DX valk - effect of weight

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DX valk - effect of weight

Postby KRooster » Sun Aug 27, 2006 10:04 pm

I recently changed my drive from throwing waist-high hyzers to chest-high flat releases (from everything I read, chest-high was the best way to drive). I was getting good D (300' consistently, sometimes farther) with a 166g DX valk when I was throwing it low and hyzer, but now when I throw it chest-high and flat the thing flips on its side about 200' out (or less sometimes). It's been used a bunch, but I wouldn't call it beat and it hasn't had any major collisions with trees (no gouges or scratches).

I tried a 165g star valk..... can't get the thing to turn, except maybe slightly 1 out of 8 throws. Pretty much just goes perfectly straight then fades a bunch at the end.

I picked up a 170g DX valk, and well I can get it to turn for huge D maybe once out of 8 throws.... most throws go straight and fade left at the end, similar to the 165g star valk just slightly farther.

My D has gone up slightly, but I can't get a consistent S-curve with the heavier discs, so I know I'm limiting my D potential.

Does that sound normal, that I can massively flip a 166g DX valk, and can only get a 170g DX valk to turn some of the time? Should I wait for the 170g DX valk to get beat so I can consistently throw a nice S curve, or should I get an even lighter (162-163g?) star valk since that will not change its flight characteristics and I can probably get that to turn?

Just wondering if anyone has any tips that may be useful, it's getting rediculous buying so many valks just trying to find one that works for me.
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Postby ParanoidPiranhasDave » Sun Aug 27, 2006 10:44 pm

It just sounds to me like your lighter, older Valk is just beat up. Both my valks changed flight characteristics dramatically through their aging--more so than my teebirds for sure. My old dx valk flips when thrown flat and won't right itself when thrown anhyzer until very late in its flight, if at all; whereas my new one won't flip up and will S-curve nicely. Both my valks are low 170s.

My (limited) experience with discs has taught me that weight plays far less a part than one might think within the high 160/low 170 range. I usually just aim for 170ish and buy the brightest color I can find.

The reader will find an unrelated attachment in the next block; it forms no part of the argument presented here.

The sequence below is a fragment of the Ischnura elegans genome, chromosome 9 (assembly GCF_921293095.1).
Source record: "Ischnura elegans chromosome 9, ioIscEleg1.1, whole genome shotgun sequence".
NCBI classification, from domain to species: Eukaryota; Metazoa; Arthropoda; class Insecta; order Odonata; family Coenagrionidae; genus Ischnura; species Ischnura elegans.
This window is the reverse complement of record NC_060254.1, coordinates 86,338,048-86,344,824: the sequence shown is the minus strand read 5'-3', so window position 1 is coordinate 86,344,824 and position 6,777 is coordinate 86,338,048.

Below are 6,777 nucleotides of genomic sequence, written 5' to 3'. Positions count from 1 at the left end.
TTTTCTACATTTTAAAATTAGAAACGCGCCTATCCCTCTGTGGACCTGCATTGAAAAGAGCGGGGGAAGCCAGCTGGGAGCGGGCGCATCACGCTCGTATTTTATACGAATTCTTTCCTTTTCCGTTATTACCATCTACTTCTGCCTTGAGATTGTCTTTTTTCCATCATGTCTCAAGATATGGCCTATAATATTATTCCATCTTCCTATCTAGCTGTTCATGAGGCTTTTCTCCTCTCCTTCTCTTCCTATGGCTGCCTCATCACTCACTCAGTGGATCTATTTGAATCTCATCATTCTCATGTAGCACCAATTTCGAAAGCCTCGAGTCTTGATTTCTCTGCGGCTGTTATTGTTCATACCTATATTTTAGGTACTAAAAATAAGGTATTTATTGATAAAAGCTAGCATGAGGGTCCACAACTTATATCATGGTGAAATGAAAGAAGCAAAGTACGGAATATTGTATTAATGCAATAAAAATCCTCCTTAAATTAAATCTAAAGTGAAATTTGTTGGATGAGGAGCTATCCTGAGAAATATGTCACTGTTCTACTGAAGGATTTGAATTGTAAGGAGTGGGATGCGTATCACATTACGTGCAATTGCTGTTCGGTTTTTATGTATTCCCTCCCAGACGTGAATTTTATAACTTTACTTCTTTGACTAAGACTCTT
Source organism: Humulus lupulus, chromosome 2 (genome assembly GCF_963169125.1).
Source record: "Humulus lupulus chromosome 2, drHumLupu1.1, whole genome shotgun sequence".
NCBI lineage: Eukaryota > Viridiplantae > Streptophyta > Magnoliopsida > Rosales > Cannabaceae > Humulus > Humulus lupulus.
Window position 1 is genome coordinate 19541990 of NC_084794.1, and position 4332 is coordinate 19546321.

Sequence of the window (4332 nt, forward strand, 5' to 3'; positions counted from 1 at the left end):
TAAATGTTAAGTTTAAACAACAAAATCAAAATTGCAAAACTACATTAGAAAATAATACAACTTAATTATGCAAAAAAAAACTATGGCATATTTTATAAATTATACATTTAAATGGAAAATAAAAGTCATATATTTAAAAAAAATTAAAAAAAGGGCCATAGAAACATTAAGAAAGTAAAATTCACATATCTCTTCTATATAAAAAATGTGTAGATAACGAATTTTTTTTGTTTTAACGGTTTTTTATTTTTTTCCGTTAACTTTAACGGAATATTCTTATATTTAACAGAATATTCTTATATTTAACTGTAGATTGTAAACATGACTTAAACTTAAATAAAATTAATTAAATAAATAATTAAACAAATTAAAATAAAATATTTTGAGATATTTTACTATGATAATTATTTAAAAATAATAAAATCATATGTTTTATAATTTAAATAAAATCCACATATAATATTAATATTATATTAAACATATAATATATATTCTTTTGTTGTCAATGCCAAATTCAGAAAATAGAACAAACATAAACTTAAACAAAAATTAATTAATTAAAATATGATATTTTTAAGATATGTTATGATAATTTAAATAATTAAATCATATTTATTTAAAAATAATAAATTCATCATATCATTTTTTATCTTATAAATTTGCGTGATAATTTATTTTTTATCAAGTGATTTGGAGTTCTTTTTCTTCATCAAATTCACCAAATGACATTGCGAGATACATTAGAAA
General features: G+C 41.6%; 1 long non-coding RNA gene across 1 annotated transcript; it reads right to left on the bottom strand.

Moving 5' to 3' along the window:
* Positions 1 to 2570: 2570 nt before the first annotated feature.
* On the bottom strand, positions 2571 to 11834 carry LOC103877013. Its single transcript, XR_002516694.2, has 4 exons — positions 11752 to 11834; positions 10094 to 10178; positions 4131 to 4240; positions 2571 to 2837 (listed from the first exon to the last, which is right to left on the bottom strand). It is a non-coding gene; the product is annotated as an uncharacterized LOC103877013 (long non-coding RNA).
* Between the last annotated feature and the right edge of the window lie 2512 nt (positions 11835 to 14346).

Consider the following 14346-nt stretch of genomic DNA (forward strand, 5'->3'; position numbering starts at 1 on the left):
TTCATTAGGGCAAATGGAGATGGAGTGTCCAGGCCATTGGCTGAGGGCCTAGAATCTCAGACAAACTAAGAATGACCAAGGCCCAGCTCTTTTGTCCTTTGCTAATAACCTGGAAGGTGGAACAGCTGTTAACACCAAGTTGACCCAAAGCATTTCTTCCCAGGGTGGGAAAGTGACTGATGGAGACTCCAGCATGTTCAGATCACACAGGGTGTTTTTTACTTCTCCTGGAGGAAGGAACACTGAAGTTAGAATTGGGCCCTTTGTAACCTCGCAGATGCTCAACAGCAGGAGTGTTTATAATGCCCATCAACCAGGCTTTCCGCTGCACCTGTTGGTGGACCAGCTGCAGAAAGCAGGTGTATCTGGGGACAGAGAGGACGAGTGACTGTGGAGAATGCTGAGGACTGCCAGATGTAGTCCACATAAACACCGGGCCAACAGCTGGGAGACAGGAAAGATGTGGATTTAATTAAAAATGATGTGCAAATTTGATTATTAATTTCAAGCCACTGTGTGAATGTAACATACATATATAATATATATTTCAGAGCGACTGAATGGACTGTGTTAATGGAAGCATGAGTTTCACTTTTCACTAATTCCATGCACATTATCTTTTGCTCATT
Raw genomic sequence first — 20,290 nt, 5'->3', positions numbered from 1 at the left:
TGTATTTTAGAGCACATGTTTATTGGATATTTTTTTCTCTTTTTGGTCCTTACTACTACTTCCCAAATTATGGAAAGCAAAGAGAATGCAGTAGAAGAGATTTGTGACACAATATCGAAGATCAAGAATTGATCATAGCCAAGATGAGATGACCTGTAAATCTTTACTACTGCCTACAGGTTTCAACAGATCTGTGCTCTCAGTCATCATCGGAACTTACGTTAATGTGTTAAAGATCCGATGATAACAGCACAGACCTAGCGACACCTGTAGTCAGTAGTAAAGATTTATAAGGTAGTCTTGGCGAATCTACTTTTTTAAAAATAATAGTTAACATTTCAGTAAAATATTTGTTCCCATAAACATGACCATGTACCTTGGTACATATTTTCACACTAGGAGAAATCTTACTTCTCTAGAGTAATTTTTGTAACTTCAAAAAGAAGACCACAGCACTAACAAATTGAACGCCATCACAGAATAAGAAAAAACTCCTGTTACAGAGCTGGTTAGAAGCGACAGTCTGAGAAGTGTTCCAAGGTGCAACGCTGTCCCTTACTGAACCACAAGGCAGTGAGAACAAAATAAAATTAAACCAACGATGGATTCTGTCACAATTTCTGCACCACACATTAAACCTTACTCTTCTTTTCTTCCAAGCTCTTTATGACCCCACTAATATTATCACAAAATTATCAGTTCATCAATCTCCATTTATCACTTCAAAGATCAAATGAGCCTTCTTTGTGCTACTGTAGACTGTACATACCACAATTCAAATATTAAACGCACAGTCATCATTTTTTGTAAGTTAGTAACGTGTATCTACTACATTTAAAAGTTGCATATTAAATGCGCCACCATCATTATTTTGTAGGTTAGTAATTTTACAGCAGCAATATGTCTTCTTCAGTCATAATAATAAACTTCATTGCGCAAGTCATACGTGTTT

Hell, I've read that the weights are so inaccurately labeled that those two valks could be exactly the same weight anyway.
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Postby Sokpuppet » Sun Aug 27, 2006 11:00 pm

If you really feel like buying another disc, I would suggest a Pro valk. Much, much longer break in period, without being piggishly overstable.

You should work with what you have, though. You might want to leave the Star valk in the trunk... the high-end plastics are crazy overstable. Getting a Star valkyrie to fly properly might demand more throwing power than you (or I) have. Especially when it's brand new! Put enough hyzer on your broken-in valkyrie, and it will fly like you want it to.
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inconsistent plastic

Postby twmccoy » Sun Aug 27, 2006 11:12 pm

DX plastic is flat out inconsistent. I've thrown lots of DX valks (all of them in good condition) and they all seem to fly differently. I've seen ones that flip on a dime and others that won't flip unless you force them. I'd try a light champion valk (150-160g). These tend to be fairly consistent from disc to disc and won't wear out like DX plastic.

I even ran into a rogue archangel that flew like a heavy champion teebird. This disc could not be flipped period.
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Postby Blake_T » Mon Aug 28, 2006 1:37 am

KRooster:

what you are probably experiencing is that a 166g dx valk likely weighs 167g, while the 170g probably weighs closer to 176g.

the heavier one might also be one of the newer flat tops w/ a pulled up wing, which are more stable.
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Postby KRooster » Mon Aug 28, 2006 8:28 am

Thanks for the info.... well I got the discs on a scale. The 166g and 170g DX valks are in fact 166g and 170g. I did notice that the 166g valk has a perfectly flat top, whereas the 170g valk is very domey.